We’re Not Interchangeable: Telling the Real Economic Stories of AAPI Women on AAPI Equal Pay Day

Women Employed
Feb 11 · 4 min read

by Corinne Kodama

Today is AAPI Equal Pay Day, marking the extra weeks into 2020 that Asian /Pacific Islander women need to work to earn the same as White, non-Hispanic men did the previous year. However, given the great economic disparities between Asian American and Pacific Islander women from different ethnic groups, this date is misleading. The National Women’s Law Center notes that while AAPI Equal Pay Day represents that on average AAPI women make 90 cents to the dollar of White men, there is great variation among Asian ethnic groups and some, like Nepalese women, earn as little as 50 cents to a White man’s dollar.

There is an inside joke among Asian Americans that one of the main things we have in common is that we are misunderstood and often mistaken for each other — we’ve seen that exacerbated in the wake of the recent coronavirus outbreak, for example. Unfortunately, the ways we typically collect race/ethnicity data in the U.S. (i.e., the “big five” White, Black, Asian, Latinx, Native, and Other) exacerbates this issue. Using the “AAPI” term means grouping as many as 50+ ethnic subgroups together!

As a result, using the term “AAPI” is not as inclusive as people intend. For example, often the content of whatever that “AAPI” label refers to does not actually include anything related to Pacific Islanders. As a native Hawaiian friend once said, “If you’re going to use ‘PI’ in the title, then I expect to read something about my community. If you’re not going to do that, then don’t pretend like you are.” In fact, what many do not realize is that since 2010 the U.S. Census no longer groups Asians and Pacific Islanders together, and instead counts them in separate categories: “Asian American” and “Native Hawaiian and Pacific Islander.”

However, the majority of corporations, state agencies, and research studies continue to use some sort of APA/API/AAPI umbrella term, so it is important to note that economically, different Asian Americans and Pacific Islander ethnic groups have a wide range of experiences and needs. Even in writing this piece, I relied on organizations that use multiple data sources to examine data on AAPI women — in some instances, the data refers to Asian women alone and in others, the data refers to Asian American or Pacific Islander women. But the AAPI population is extremely bifurcated in relation to socioeconomic status and educational attainment. For example, a Pew research study found that income inequality in the U.S. is greatest among Asians (not including Pacific Islanders), and thus Asians are the most economically divided racial or ethnic group in the U.S. This makes any kind of “average” difficult to interpret and misleading regarding real economic disparities among such a diverse population.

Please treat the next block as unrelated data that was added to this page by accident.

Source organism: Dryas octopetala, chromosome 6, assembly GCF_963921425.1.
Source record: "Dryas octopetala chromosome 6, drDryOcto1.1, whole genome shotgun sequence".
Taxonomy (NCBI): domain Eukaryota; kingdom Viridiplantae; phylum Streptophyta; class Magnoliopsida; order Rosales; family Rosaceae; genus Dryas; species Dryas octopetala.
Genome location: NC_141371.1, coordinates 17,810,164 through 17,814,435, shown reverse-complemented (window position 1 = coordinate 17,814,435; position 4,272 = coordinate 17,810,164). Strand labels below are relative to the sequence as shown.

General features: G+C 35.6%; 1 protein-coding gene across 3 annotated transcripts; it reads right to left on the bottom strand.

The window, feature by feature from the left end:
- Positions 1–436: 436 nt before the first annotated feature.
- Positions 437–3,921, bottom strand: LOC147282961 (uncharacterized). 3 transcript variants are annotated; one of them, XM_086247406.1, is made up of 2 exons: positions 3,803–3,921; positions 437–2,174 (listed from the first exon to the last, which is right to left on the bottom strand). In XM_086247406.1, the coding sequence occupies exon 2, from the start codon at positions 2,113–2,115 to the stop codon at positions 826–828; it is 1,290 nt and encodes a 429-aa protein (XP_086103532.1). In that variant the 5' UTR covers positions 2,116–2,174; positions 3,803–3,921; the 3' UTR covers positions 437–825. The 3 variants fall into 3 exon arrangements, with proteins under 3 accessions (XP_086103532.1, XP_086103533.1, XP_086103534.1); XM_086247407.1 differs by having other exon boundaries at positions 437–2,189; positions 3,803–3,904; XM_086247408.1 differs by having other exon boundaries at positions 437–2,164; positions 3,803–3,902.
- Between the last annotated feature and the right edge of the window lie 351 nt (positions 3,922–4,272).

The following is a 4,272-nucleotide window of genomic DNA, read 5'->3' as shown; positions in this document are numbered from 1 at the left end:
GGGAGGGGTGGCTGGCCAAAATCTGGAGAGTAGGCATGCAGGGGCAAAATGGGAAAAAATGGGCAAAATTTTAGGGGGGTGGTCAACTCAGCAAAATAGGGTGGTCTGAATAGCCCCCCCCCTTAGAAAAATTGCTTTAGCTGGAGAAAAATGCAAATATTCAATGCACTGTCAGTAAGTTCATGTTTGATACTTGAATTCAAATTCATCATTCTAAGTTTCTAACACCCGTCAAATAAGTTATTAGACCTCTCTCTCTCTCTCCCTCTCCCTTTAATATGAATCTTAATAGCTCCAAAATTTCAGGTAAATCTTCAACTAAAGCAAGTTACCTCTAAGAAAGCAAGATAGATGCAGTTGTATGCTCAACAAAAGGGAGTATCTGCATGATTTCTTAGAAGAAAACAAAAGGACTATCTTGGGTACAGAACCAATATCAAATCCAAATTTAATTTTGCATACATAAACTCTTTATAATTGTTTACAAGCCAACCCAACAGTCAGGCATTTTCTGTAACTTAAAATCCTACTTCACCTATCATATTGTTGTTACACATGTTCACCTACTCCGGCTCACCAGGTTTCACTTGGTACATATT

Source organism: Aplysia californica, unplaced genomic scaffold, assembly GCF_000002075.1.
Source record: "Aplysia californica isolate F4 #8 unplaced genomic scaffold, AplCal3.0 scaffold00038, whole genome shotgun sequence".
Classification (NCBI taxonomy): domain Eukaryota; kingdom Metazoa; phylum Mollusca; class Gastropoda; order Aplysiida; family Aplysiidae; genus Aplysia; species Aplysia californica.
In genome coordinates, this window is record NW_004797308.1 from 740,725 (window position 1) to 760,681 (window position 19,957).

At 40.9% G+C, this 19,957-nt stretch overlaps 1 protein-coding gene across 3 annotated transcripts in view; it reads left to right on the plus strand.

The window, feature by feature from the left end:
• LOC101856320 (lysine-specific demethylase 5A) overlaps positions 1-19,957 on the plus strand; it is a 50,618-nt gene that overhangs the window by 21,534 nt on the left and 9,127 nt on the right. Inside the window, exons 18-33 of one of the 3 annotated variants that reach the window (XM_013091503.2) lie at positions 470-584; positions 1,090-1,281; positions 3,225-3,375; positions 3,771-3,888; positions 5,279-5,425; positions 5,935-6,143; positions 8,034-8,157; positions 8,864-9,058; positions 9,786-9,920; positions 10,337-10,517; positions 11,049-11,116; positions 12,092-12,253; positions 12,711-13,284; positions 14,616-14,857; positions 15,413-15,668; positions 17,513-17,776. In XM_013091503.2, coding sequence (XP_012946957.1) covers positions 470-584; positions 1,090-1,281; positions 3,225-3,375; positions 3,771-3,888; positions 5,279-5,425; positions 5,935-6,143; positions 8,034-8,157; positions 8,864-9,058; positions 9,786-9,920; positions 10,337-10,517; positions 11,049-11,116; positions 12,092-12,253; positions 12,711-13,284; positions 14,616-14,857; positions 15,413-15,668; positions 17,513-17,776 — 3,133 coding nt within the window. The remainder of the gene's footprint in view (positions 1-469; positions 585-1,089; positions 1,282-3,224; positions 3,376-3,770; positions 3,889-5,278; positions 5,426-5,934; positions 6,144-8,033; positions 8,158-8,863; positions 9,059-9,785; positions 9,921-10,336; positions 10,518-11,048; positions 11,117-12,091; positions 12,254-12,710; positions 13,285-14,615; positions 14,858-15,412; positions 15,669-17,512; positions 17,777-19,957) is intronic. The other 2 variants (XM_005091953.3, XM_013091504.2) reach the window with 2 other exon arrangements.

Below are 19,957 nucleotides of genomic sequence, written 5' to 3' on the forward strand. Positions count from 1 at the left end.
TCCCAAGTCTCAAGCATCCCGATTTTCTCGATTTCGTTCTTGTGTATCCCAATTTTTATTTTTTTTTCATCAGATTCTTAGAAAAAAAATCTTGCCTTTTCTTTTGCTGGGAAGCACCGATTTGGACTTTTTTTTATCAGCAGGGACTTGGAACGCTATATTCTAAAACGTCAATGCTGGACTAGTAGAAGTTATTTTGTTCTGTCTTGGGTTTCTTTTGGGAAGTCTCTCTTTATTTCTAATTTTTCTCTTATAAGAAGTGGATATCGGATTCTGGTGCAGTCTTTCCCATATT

As a result of these disparities, AAPI women are over-represented in both low- and high-wage workforce and the gender wage gap for AAPI women persists in both lower- and higher-wage jobs. The wage gap is even wider for those with less education, who are older, and who are mothers. Racial and gender discrimination combine to create economic injustice for many Asian American and Pacific Islander women, and there are many undocumented AAPI women who experience even greater barriers to economic equity. Even when we use the “average” gap, the National Asian Pacific American Women’s Forum notes that AAPI women lose $240,280 over a 40-year career. “To make up for lost wages, they have to work longer hours, multiple jobs, and often, past retirement age. For those taking care of children, family members, and loved ones, the extra burden posed by the wage gap makes it difficult for AAPI women to provide emotional and economic support to their families and communities,” a recent NAPAWF report concludes.

Understanding this diverse population is complicated. As a researcher and advocate, I have had to confront the model minority myth: the persistent, mistaken belief that AAPI people are all well-off, unaffected by racial discrimination, highly educated, and not in need of resources or support. This belief is driven by a simplified single narrative that does not reflect the diverse and complex economic experiences of AAPI people that are illuminated when you disaggregate the data. (Ensuring useful data is one of the many reasons Women Employed also advocates for participation in the Census).

So when you read information about the economic status of AAPI women, look closely as to which AAPIs they’re referring to. We owe it to each other to fully appreciate and understand the communities which make up this often-misunderstood and rapidly growing “AAPI” group if we are truly working towards equal pay for ALL women.

Corinne Kodama is a Policy Analyst for Women Employed. To learn more about what Women Employed is doing to advance equal pay, visit womenemployed.org/equal-pay

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